The book starts with a general introduction to the SCA programming model from "Assembling and Deploying a Composite", "Service-Based Development Using Java" and "Conversational Interactions Using Java".

Having explored the SCA programming model in depth, the following chapters cover the main SCA concepts: composition, policy, wires, bindings, and the domain. In these chapters, the authors explain how to develop modular applications, use transactions, configure cross-application policies such as security and reliability, integrate with external systems, deploy applications, and structure corporate architectures using SCA.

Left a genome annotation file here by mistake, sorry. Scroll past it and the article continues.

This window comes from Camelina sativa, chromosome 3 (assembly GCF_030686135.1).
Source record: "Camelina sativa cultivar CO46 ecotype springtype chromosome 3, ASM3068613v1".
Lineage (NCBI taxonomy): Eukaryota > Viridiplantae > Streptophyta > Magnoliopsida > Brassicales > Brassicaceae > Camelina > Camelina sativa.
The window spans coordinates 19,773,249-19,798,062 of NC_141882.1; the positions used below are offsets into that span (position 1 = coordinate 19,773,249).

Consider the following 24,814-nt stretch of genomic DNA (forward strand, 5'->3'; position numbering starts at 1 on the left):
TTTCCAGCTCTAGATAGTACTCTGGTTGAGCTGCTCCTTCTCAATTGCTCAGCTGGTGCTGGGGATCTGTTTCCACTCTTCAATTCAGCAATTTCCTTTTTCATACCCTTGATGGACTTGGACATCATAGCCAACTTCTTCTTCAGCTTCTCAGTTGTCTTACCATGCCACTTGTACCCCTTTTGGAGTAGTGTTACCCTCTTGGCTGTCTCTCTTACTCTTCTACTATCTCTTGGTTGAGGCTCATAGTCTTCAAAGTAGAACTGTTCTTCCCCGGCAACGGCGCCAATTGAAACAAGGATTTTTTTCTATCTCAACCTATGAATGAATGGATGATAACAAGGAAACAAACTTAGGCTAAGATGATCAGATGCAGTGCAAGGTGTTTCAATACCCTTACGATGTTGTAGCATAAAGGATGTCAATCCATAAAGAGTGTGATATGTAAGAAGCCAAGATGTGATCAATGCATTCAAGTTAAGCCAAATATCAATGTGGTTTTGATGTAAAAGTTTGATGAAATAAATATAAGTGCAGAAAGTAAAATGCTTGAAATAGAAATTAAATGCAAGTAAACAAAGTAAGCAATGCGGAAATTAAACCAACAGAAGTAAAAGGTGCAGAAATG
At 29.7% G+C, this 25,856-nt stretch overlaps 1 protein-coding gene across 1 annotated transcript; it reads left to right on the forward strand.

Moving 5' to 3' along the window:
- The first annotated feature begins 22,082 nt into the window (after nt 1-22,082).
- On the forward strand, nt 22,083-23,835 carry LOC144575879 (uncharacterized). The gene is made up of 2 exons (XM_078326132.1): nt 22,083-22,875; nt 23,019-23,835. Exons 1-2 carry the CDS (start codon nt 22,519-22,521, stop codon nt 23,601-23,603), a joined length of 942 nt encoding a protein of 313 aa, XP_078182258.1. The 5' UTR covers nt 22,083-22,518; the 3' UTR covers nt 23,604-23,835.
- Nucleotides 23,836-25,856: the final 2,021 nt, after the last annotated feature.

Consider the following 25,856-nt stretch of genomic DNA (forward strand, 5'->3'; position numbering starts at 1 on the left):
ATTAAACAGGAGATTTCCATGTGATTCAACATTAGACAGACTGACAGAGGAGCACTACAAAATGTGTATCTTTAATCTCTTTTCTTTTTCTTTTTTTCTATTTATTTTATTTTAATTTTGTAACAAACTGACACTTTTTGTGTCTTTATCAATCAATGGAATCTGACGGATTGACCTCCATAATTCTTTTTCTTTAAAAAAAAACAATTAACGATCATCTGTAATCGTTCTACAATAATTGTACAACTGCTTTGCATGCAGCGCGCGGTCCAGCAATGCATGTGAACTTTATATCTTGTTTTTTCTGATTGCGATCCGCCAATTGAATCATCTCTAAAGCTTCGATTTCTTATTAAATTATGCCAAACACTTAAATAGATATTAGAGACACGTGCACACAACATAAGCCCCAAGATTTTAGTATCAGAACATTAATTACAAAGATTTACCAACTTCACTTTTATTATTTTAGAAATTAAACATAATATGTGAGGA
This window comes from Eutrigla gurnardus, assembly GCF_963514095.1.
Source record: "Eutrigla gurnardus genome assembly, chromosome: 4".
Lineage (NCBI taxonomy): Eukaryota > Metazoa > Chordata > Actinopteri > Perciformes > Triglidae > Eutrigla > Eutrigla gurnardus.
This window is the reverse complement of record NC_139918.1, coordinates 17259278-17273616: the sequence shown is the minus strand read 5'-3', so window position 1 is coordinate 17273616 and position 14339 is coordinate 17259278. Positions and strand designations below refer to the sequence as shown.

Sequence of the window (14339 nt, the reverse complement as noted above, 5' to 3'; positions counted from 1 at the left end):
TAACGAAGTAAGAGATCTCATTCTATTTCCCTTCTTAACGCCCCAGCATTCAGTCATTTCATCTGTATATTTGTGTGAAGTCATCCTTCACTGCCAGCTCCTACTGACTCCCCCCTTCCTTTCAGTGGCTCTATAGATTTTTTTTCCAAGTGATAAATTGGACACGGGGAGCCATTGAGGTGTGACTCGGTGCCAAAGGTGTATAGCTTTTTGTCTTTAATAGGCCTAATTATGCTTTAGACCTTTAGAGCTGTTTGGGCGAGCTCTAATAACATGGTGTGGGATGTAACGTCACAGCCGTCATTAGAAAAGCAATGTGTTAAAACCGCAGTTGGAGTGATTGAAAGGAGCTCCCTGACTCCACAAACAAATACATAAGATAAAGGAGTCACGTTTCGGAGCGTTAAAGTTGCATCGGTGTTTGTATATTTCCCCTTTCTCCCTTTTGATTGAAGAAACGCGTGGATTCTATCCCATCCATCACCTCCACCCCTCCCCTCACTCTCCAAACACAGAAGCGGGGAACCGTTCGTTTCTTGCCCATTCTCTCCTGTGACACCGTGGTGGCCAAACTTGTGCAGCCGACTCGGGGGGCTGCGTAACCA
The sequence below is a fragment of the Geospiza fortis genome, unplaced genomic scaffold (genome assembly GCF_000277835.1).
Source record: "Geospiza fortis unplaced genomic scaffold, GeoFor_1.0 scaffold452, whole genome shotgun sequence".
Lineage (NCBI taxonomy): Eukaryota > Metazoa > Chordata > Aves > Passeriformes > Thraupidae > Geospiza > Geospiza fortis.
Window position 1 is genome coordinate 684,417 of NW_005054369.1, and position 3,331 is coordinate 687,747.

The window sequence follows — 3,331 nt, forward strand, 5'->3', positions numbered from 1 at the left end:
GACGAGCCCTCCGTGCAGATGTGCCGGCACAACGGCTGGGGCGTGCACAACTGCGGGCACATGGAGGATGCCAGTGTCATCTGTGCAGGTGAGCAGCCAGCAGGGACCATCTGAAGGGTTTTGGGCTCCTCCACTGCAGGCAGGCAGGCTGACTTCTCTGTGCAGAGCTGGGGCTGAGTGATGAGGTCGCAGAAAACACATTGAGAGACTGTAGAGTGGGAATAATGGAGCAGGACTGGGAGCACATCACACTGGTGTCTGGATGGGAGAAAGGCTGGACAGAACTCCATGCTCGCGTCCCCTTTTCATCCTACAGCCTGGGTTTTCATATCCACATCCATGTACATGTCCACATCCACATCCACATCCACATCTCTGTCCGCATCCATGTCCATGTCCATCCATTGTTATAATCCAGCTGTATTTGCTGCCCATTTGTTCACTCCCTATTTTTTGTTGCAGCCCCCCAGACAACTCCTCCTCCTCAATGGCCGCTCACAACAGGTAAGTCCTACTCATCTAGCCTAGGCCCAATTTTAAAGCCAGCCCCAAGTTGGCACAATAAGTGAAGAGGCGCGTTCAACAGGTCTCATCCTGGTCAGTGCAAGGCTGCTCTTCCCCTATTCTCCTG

The final three chapters complete the SCA programming model: "Service-Based Development Using BPEL", "Persistence" and "The Presentation Tier".

SCA is built on four key concepts: services, components, composites, and the domain:

Applications are organized into a set of services that perform particular tasks such as accepting a loan application, performing a credit check, or executing an inventory lookup. The term service has been used in the industry to denote a variety of things. In SCA, a service has two primary attributes: a contract and an address.

A component is configured code that provides one or more services. A client connects to a service via an address and invokes operations on it. Components may be implemented in a variety of languages

The second step in creating a component is to configure it. Components are configured using an XML configuration file called a composite. Composites provide mechanisms for making SCA services available to clients outside of a domain and for accessing services outside the domain.